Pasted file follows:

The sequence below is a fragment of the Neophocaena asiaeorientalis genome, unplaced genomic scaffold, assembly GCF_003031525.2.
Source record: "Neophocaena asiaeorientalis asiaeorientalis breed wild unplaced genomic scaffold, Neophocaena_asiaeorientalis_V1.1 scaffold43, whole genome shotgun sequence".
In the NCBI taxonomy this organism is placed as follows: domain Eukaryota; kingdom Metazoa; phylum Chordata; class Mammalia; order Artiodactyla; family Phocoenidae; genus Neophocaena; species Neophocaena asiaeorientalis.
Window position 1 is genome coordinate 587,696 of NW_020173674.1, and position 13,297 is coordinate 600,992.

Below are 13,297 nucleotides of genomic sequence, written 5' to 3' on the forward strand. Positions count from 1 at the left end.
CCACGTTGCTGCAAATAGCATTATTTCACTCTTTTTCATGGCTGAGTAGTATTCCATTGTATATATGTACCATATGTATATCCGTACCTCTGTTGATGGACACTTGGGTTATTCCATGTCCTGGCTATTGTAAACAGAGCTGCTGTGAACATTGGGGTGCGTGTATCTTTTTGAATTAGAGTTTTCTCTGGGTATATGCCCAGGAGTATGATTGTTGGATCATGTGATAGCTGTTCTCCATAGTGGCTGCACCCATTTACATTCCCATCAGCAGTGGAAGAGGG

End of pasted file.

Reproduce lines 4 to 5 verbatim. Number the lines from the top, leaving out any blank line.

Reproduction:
Window position 1 is genome coordinate 587,696 of NW_020173674.1, and position 13,297 is coordinate 600,992.

Below are 13,297 nucleotides of genomic sequence, written 5' to 3' on the forward strand. Positions count from 1 at the left end.